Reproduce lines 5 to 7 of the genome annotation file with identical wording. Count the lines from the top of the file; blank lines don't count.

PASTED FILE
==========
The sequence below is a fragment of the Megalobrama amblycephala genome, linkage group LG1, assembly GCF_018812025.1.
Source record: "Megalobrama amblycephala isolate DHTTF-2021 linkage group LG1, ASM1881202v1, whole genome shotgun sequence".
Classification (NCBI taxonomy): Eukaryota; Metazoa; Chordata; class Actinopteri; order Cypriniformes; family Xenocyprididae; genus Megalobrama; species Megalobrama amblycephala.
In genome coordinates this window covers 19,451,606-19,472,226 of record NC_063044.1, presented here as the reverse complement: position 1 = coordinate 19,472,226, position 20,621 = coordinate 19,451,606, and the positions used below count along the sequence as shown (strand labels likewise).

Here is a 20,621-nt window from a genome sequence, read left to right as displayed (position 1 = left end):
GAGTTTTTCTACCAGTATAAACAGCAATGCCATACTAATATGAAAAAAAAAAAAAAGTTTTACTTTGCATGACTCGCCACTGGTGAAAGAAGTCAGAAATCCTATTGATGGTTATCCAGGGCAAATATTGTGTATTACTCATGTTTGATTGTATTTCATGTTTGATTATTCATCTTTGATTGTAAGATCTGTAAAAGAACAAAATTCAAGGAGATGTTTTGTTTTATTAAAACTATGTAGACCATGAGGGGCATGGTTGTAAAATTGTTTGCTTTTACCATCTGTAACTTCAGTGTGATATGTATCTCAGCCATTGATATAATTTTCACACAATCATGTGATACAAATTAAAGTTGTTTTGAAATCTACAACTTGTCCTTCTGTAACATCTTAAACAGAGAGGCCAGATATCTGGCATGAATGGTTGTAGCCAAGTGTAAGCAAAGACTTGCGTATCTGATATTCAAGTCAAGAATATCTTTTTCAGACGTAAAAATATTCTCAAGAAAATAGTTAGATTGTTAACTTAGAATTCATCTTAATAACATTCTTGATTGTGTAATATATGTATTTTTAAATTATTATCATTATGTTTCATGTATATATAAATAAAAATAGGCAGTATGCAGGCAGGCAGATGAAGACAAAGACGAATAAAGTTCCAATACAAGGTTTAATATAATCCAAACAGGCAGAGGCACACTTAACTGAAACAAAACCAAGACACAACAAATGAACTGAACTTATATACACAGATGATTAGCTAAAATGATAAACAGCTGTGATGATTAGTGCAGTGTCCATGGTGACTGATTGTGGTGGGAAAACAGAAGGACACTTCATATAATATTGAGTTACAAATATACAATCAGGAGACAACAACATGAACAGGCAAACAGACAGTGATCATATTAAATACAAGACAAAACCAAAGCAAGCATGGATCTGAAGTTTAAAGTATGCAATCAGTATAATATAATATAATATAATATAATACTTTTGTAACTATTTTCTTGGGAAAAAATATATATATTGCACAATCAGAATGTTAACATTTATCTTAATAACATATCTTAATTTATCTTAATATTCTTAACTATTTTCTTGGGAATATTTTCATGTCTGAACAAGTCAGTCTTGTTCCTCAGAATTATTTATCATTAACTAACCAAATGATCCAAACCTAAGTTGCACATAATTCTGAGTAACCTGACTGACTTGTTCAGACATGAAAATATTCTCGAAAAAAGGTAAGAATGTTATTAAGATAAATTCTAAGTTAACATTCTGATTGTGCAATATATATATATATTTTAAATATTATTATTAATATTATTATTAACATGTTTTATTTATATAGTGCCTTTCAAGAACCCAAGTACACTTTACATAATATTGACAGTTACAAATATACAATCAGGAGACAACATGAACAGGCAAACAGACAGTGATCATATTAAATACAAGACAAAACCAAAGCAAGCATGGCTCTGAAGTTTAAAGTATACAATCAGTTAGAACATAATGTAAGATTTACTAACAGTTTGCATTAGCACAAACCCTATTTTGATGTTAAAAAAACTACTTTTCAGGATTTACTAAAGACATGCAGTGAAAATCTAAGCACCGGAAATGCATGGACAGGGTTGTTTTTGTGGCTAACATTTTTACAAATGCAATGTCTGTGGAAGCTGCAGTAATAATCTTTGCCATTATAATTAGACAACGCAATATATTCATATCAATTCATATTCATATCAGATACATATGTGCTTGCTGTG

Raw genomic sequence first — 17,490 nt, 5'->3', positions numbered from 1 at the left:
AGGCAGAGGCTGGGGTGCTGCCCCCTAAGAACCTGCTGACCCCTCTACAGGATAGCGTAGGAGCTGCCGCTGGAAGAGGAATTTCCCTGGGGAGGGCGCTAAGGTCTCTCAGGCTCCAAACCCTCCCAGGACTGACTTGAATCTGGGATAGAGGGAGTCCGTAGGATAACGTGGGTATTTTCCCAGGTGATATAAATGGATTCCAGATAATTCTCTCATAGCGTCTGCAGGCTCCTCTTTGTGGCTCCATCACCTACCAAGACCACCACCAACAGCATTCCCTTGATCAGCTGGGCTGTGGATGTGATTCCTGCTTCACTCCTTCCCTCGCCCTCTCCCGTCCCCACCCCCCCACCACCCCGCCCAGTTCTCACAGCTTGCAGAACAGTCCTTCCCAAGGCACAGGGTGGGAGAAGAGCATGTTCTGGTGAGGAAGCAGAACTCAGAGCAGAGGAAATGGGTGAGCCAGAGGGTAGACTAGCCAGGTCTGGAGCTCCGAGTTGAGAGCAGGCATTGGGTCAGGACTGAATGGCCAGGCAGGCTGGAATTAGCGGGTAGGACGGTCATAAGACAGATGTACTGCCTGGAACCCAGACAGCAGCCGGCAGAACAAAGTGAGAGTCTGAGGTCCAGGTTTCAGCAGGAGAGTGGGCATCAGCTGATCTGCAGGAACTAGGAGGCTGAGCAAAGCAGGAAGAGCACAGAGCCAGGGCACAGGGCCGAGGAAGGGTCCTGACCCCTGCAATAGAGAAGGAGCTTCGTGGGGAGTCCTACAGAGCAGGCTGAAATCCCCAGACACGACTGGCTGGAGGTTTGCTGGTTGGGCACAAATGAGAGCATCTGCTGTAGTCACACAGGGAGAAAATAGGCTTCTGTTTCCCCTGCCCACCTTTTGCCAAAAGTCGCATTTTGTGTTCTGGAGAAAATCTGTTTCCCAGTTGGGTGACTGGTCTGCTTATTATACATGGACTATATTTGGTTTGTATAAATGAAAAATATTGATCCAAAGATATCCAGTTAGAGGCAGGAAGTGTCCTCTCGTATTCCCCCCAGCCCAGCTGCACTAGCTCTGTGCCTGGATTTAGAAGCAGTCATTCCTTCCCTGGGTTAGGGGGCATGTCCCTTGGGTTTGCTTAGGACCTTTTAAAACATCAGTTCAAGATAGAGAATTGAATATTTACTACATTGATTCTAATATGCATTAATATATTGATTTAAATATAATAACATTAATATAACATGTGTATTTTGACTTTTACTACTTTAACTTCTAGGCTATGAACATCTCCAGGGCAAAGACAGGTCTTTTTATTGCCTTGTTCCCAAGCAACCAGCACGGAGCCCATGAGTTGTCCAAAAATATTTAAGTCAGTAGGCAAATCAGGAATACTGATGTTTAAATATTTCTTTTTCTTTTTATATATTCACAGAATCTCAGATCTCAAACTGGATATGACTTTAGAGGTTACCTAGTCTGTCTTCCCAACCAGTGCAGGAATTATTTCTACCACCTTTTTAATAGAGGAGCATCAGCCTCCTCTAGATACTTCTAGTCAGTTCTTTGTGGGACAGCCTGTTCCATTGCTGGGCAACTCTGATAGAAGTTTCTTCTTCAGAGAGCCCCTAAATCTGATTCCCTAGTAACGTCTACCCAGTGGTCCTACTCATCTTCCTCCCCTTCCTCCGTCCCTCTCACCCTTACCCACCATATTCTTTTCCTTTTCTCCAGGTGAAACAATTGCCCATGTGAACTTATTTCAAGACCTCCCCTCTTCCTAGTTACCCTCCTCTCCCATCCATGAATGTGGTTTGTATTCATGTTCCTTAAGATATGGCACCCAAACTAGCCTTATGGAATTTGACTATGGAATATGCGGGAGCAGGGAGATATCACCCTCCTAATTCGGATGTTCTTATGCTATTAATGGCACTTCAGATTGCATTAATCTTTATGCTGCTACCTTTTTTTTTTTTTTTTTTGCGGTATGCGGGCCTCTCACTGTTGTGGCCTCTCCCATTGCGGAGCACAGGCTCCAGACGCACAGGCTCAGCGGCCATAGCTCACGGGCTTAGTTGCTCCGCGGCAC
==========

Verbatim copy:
Here is a 20,621-nt window from a genome sequence, read left to right as displayed (position 1 = left end):
GAGTTTTTCTACCAGTATAAACAGCAATGCCATACTAATATGAAAAAAAAAAAAAAGTTTTACTTTGCATGACTCGCCACTGGTGAAAGAAGTCAGAAATCCTATTGATGGTTATCCAGGGCAAATATTGTGTATTACTCATGTTTGATTGTATTTCATGTTTGATTATTCATCTTTGATTGTAAGATCTGTAAAAGAACAAAATTCAAGGAGATGTTTTGTTTTATTAAAACTATGTAGACCATGAGGGGCATGGTTGTAAAATTGTTTGCTTTTACCATCTGTAACTTCAGTGTGATATGTATCTCAGCCATTGATATAATTTTCACACAATCATGTGATACAAATTAAAGTTGTTTTGAAATCTACAACTTGTCCTTCTGTAACATCTTAAACAGAGAGGCCAGATATCTGGCATGAATGGTTGTAGCCAAGTGTAAGCAAAGACTTGCGTATCTGATATTCAAGTCAAGAATATCTTTTTCAGACGTAAAAATATTCTCAAGAAAATAGTTAGATTGTTAACTTAGAATTCATCTTAATAACATTCTTGATTGTGTAATATATGTATTTTTAAATTATTATCATTATGTTTCATGTATATATAAATAAAAATAGGCAGTATGCAGGCAGGCAGATGAAGACAAAGACGAATAAAGTTCCAATACAAGGTTTAATATAATCCAAACAGGCAGAGGCACACTTAACTGAAACAAAACCAAGACACAACAAATGAACTGAACTTATATACACAGATGATTAGCTAAAATGATAAACAGCTGTGATGATTAGTGCAGTGTCCATGGTGACTGATTGTGGTGGGAAAACAGAAGGACACTTCATATAATATTGAGTTACAAATATACAATCAGGAGACAACAACATGAACAGGCAAACAGACAGTGATCATATTAAATACAAGACAAAACCAAAGCAAGCATGGATCTGAAGTTTAAAGTATGCAATCAGTATAATATAATATAATATAATATAATACTTTTGTAACTATTTTCTTGGGAAAAAATATATATATTGCACAATCAGAATGTTAACATTTATCTTAATAACATATCTTAATTTATCTTAATATTCTTAACTATTTTCTTGGGAATATTTTCATGTCTGAACAAGTCAGTCTTGTTCCTCAGAATTATTTATCATTAACTAACCAAATGATCCAAACCTAAGTTGCACATAATTCTGAGTAACCTGACTGACTTGTTCAGACATGAAAATATTCTCGAAAAAAGGTAAGAATGTTATTAAGATAAATTCTAAGTTAACATTCTGATTGTGCAATATATATATATATTTTAAATATTATTATTAATATTATTATTAACATGTTTTATTTATATAGTGCCTTTCAAGAACCCAAGTACACTTTACATAATATTGACAGTTACAAATATACAATCAGGAGACAACATGAACAGGCAAACAGACAGTGATCATATTAAATACAAGACAAAACCAAAGCAAGCATGGCTCTGAAGTTTAAAGTATACAATCAGTTAGAACATAATGTAAGATTTACTAACAGTTTGCATTAGCACAAACCCTATTTTGATGTTAAAAAAACTACTTTTCAGGATTTACTAAAGACATGCAGTGAAAATCTAAGCACCGGAAATGCATGGACAGGGTTGTTTTTGTGGCTAACATTTTTACAAATGCAATGTCTGTGGAAGCTGCAGTAATAATCTTTGCCATTATAATTAGACAACGCAATATATTCATATCAATTCATATTCATATCAGATACATATGTGCTTGCTGTG

Raw genomic sequence first — 17,490 nt, 5'->3', positions numbered from 1 at the left: